What is the law regarding being on-call without pay?

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What is the law regarding being on-call without pay?

I work for the Dept. of Transportation as a highway worker. I understand about being on call during the winter as snow and ice storms are predictable. Can they just say I am on call every other week, year round, as to respond to an accident or a downed tree and not be allowed to go to far from home or drink a beer? Can they dictate my free time like this without compensation?

Asked on August 26, 2016 under Employment Labor Law, Kentucky

Answers:

M.D., Member, California and New York Bar / FreeAdvice Contributing Attorney

Answered 4 years ago | Contributor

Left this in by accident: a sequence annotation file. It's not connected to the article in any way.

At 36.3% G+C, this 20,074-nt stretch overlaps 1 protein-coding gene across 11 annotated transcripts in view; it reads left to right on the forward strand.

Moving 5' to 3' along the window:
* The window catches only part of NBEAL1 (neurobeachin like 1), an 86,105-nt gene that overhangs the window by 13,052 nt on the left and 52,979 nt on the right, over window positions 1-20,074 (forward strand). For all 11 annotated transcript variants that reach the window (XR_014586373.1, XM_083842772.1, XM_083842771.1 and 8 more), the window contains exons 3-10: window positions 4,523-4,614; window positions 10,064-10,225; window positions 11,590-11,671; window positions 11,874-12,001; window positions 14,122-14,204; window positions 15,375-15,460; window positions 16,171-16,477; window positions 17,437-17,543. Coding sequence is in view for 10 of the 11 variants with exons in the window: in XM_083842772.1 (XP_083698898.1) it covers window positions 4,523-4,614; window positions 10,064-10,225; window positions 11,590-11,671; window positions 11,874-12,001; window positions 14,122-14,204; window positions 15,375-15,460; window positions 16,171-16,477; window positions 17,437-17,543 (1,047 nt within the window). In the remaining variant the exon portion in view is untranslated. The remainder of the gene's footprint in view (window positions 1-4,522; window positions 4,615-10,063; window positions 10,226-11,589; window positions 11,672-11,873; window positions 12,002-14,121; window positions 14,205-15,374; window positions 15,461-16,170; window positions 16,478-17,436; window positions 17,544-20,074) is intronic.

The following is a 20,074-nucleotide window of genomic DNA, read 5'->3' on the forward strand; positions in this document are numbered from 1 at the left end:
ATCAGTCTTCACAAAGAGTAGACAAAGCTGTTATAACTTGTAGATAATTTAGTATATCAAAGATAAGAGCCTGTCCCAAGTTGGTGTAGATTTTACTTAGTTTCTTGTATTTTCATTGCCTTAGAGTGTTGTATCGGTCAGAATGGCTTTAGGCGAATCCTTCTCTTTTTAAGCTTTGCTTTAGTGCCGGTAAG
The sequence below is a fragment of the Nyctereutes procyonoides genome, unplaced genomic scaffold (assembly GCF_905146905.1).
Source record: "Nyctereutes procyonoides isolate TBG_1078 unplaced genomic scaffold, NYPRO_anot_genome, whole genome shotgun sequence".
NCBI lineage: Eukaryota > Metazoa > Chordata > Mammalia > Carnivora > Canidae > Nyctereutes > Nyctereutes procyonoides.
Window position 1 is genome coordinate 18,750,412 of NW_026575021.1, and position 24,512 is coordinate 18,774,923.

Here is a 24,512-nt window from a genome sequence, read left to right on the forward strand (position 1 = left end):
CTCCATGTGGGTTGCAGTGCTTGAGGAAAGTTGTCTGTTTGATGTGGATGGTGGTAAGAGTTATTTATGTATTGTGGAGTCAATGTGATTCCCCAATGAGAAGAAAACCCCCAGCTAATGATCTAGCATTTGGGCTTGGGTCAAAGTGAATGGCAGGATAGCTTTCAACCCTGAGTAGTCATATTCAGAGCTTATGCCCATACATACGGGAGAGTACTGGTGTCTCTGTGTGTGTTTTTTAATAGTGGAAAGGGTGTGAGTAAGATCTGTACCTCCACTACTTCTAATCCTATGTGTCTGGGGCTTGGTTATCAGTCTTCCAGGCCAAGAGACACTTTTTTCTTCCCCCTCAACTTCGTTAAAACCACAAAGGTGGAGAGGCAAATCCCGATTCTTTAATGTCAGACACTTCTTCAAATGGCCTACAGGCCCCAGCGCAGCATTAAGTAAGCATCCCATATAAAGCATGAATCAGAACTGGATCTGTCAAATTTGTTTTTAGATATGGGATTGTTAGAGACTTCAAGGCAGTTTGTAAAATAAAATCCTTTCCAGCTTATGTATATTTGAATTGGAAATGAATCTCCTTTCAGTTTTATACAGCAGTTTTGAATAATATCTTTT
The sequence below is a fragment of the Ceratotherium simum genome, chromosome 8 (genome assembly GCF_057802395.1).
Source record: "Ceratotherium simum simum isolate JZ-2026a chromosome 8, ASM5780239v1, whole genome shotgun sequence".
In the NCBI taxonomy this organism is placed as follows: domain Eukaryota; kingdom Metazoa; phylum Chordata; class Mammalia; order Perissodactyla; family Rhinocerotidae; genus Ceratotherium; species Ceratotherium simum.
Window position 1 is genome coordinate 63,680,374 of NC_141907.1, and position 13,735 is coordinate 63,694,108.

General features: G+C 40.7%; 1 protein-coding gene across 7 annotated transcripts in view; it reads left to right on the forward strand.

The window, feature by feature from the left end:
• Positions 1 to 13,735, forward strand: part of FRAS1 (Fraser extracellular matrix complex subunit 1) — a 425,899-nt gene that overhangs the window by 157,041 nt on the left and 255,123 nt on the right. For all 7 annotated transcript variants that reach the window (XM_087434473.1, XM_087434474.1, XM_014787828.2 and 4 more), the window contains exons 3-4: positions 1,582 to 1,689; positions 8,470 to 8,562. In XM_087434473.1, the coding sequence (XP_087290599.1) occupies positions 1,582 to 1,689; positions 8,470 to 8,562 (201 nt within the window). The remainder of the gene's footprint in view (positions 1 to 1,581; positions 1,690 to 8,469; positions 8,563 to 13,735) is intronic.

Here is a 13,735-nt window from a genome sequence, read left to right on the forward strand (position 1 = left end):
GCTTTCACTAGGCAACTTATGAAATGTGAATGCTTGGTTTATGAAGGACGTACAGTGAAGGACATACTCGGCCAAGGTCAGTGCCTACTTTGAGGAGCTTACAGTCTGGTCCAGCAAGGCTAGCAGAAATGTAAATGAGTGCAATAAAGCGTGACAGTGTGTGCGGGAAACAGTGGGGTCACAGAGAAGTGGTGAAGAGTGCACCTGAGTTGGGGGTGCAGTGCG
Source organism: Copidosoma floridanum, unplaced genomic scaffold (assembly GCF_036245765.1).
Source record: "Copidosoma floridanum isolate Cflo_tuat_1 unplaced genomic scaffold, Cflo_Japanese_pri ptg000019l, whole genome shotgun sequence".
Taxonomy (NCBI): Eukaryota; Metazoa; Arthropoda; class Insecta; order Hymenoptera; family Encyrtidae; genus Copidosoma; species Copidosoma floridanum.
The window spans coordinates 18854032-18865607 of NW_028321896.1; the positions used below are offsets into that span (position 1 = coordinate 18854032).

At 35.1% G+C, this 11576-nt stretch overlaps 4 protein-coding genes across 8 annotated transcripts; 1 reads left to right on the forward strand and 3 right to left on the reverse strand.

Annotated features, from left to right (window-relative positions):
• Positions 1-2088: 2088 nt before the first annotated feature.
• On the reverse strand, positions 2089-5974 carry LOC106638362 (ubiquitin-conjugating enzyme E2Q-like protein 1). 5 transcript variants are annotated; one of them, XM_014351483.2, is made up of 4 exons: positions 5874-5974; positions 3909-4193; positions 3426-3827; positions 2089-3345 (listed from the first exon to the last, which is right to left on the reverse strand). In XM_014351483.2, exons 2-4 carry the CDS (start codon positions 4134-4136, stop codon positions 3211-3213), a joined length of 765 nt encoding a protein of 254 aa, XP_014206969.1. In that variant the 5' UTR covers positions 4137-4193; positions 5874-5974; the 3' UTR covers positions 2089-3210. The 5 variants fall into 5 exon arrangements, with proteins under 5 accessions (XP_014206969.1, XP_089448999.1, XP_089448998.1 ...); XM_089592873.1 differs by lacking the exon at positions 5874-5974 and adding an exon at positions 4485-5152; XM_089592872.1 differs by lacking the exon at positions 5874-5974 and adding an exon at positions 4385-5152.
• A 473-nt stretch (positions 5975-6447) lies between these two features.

An employee is to be paid for time that they actually work or for time "on call" when they are not actually working but are restricted to a certain location and unable to engage in their normal "off the clock" activities. In your case, you cannot travel far from home and cannot drink even a beer. On the face of it and based on the limited facts presented, you may have a claim here for additional compensation. What you need to do now is to get more information on your situation from your state's department of labor and/or consult directly with a local employment law attorney who can best advise you further. 


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